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Florida Shooting: Active Shooter Situation At Marjory Stoneman Douglas High In Parkland

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Police have taken a person into custody in connection a school shooting at Marjory Stoneman Douglas High School in Parkland.

Officers could be seen handling someone in handcuffs near at a community at 11735 NW 47th Drive, near the school.

A source briefed on events says “there are multiple people shot” and the shooter “is possibly a former student.”

The father of a student at the school says the shooter was allegedly “wearing a black vest with a red shirt…and supposedly he pulled the fire alarm and planned it,” according to CBS This Morning.

Officers are inside the building looking at surveillance video and trying to identify the shooter.

Chopper4 is over the school located at 5901 Pine Island Road Wednesday afternoon.

Margate Fire Dept. says 20 to 50 people might be injured. The U.S. Coast Guard and Palm Beach County are sending helicopters to help.

A number of people could be seen being loaded into ambulances on a stretcher.

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Lunatic Legislators Know No Bounds in California, Brown Signs Bill Eliminating Monetary Bail

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Gov. Jerry Brown on Tuesday signed sweeping legislation to eliminate cash bail in California. The change, which will take effect in October 2019, goes further than any other state in the country to remove money from pretrial detention.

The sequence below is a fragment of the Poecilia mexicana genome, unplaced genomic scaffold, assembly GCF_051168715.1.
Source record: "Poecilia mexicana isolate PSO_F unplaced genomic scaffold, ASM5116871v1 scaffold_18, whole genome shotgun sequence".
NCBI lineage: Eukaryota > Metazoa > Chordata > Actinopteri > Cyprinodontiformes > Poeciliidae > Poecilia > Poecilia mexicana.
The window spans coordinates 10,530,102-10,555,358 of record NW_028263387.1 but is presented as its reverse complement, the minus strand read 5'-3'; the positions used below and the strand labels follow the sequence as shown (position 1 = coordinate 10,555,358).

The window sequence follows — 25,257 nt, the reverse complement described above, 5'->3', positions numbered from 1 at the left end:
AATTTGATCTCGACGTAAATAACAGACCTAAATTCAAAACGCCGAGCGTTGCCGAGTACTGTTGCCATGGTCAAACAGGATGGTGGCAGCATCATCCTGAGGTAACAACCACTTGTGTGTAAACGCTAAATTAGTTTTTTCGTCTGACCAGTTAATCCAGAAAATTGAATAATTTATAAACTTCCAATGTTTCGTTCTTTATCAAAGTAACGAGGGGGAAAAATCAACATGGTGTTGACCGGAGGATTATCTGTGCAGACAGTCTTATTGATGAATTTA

“Today, California reforms its bail system so that rich and poor alike are treated fairly,” Brown said in a statement.

Under Senate Bill 10, California will replace bail with “risk assessments” of individuals and nonmonetary conditions of release. Counties will establish local agencies to evaluate any individual arrested on felony charges for their likelihood of returning for court hearings and their chances of re-arrest.

A person whose risk to public safety and risk of failure to appear is determined to be “low” would be released with the least restrictive nonmonetary conditions possible. “Medium-risk” individuals could be released or held depending on local standards. “High-risk” individuals would remain in custody until their arraignment, as would anyone who has committed certain sex crimes or violent felonies, is arrested for driving under the influence for the third time in less than 10 years, is already under supervision by the courts or has violated any conditions of pretrial release in the previous five years.

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